As part of this year’s National Young Writers’ Festival, the Spineless Wonders’ Slinkies team has been running the Phone It In competition, asking writers under 35 years of age to contribute a short audio story. They had a great response to this call-out and now with the festival only a week away, it is time to announce the six finalists. They are (in alphabetical order):
Brianna Bullen, ‘Night of the Killer Kittens’
Lauren Grubic, ‘Egg Scrambled and Beat’
Anna Jacobson, ‘Potato Stamp’
Cat McLean, ‘Monophonic Bliss’
Ben Schofield, ‘Lonely Phone’
Ben Volchok , ‘Oh, No! said Jarvis Cocker’
Now for the fun part! The Slinkies team want you to select the winning entry. Those of you going to the National Young Writers’ Festival (Sept 28 to Oct 1) will be able to listen to the six audio stories on the Spineless Wonders’ StoryPhones which will be installed, along with ballot papers, at four locations around the city of Newcastle. But if you can’t make it to the festival we also have the six entries on Soundcloud with a link to the voting form on Facebook. The winner and runners-up will be announced at the Wind Down session in Civic Park on Sunday at 6pm. Prizes include a selection of Slinkies and paperbacks and we will be giving away a Spineless Wonders’ gift pack to a lucky voter. So cast your vote online or at the Festival to be in the draw.
MEET THE FINALISTS
Slinkies team-member, Emma Howe, has been getting to know the six finalists and has produced a series of interviews so you can get to know them too. Today we are thrilled to introduce Cat McLean.
What was your inspiration for ‘Monophonic Bliss’?
A mixture of mental illness, a re-reading of Leslie Jamison’s essay ‘Grand Unified Theory of Female Pain’, and the horror of doing the washing without a dryer in a Melbourne July.
Who are some of your favourite writers and why?
David Foster Wallace for his incredible ability to observe the minute in what it is to be human.
What do you like about the microlit form?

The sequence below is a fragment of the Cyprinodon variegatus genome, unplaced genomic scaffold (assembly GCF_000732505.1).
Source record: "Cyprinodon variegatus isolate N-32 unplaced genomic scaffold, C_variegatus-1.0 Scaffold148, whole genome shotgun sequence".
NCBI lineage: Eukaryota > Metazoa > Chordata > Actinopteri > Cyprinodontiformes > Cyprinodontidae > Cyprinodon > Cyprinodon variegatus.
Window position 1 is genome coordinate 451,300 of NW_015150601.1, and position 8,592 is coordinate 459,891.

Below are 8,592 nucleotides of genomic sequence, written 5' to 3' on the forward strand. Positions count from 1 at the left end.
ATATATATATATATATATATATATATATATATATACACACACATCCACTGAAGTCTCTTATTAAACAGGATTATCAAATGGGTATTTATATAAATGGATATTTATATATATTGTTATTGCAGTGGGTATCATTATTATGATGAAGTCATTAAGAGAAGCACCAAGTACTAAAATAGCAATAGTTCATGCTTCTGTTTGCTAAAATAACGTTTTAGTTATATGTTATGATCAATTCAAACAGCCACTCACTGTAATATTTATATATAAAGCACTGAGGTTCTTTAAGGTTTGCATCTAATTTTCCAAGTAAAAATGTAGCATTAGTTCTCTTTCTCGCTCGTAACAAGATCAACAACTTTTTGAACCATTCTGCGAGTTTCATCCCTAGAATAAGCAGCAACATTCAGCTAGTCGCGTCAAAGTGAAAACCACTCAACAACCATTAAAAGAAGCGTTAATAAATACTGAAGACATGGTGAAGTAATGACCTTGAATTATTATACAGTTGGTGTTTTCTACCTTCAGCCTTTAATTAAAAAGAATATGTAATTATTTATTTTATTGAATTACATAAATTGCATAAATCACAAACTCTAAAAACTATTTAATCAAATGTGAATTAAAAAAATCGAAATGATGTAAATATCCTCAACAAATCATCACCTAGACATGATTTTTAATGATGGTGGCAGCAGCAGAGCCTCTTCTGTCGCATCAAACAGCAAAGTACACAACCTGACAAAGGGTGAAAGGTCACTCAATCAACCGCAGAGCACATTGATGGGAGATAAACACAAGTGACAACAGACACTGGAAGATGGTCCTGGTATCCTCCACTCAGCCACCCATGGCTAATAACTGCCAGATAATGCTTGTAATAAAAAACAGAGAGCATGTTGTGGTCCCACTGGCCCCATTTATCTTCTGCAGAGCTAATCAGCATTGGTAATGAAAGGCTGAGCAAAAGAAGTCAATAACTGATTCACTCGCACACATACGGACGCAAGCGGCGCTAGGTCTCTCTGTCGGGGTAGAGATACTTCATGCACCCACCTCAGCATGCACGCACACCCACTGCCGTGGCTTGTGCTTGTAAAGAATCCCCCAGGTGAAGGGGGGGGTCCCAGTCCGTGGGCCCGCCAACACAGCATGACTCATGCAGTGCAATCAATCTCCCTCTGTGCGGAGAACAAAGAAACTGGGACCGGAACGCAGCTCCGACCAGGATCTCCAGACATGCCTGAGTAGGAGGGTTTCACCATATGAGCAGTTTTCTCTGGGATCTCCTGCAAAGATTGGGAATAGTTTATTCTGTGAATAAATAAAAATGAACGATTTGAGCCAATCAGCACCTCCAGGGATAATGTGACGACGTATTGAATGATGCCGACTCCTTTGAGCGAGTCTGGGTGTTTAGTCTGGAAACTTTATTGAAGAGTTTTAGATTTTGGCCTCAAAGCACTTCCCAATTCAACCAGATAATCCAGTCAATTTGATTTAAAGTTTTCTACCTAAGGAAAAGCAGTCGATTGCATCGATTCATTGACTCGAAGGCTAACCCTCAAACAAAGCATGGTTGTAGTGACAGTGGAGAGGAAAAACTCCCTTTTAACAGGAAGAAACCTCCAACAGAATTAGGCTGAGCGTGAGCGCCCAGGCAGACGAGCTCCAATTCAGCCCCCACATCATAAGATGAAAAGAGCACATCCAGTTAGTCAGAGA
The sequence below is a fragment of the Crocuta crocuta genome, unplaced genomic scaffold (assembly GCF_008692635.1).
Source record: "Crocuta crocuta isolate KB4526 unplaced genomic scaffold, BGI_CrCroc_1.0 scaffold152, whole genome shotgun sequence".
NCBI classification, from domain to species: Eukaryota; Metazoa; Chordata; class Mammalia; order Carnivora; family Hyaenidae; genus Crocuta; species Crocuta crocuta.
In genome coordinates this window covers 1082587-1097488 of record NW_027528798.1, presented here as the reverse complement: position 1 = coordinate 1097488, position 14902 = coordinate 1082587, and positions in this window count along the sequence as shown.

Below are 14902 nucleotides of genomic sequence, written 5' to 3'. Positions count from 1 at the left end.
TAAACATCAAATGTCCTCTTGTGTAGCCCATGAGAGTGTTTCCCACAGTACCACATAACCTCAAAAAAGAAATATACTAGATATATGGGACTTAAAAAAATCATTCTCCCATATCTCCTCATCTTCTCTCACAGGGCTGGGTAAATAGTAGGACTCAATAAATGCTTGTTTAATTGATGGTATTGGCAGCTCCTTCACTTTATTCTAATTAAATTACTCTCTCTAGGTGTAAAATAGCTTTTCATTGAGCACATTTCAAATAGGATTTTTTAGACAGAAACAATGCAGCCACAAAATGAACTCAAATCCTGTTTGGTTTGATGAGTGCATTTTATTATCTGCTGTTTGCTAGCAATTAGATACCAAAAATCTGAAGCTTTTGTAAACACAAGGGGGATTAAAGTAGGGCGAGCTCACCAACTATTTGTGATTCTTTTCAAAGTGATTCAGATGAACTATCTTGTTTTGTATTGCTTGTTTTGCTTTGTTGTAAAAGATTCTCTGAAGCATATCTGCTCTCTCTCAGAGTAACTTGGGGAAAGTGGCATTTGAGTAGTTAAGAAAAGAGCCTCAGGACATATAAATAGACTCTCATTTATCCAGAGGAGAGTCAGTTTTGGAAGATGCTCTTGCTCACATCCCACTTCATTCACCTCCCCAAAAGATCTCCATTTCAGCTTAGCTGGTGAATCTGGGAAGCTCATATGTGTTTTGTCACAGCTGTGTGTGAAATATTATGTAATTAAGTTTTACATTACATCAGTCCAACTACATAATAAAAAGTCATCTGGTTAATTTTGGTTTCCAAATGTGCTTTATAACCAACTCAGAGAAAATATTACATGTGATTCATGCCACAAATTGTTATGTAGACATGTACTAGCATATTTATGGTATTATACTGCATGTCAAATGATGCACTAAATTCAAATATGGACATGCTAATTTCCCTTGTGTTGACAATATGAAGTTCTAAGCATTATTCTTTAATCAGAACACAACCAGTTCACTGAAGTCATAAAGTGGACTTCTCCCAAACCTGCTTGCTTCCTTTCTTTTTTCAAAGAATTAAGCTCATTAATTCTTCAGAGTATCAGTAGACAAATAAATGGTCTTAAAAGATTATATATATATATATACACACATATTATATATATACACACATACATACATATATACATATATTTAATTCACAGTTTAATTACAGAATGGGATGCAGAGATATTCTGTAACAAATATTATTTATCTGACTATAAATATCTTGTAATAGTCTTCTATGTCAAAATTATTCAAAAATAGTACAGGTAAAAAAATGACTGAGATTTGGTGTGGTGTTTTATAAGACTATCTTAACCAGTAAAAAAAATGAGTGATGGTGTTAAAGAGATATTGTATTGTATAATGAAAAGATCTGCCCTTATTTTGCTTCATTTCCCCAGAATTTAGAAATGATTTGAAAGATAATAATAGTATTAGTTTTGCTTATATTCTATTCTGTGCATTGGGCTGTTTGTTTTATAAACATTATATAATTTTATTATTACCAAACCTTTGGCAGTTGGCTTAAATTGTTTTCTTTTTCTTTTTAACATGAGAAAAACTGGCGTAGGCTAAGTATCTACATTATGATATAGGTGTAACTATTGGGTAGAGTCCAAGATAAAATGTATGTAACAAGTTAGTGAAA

I find the world to be full of prolix. Microfiction is the antidote. I have always been attracted to the challenge of short forms of writing, starting with haiku as a child. It’s not always easy to be succinct as a writer, but I believe it’s the single most important skill. Micro-fiction is a great tool to work on this.
Did you write ‘Monophonic Bliss’ specifically as an audio piece or was it originally written for print?
I wrote ‘Monophonic Bliss’ for print. Before I came across Phone It In, it had never occurred to me to write micro-fiction for audio. However, I have always been interested in spoken word, specifically poetry, so I guess this is a natural step. Also, given that the female voice can struggle to be taken seriously, and given the subject matter, I think an audio format actually lends itself really well to this piece.
When it comes to really short fiction, do you generally start wide and then cut it down or was ‘Monophonic Bliss’ always conceived as a small piece?
It was conceived as a vignette. I’m a pretty concise person. This is sometimes to my detriment, but most of my writing seems to start out as microfiction and grows from there.
What is the name and personality of the first character you ever created?
I was an only child. I had a lot of time to invent characters, so I can’t quite remember exactly. I used to play out these months-long sagas with my dolls. From memory, some of the characterisation in those sagas was like something out of a telenovela. I was much more dramatic back then.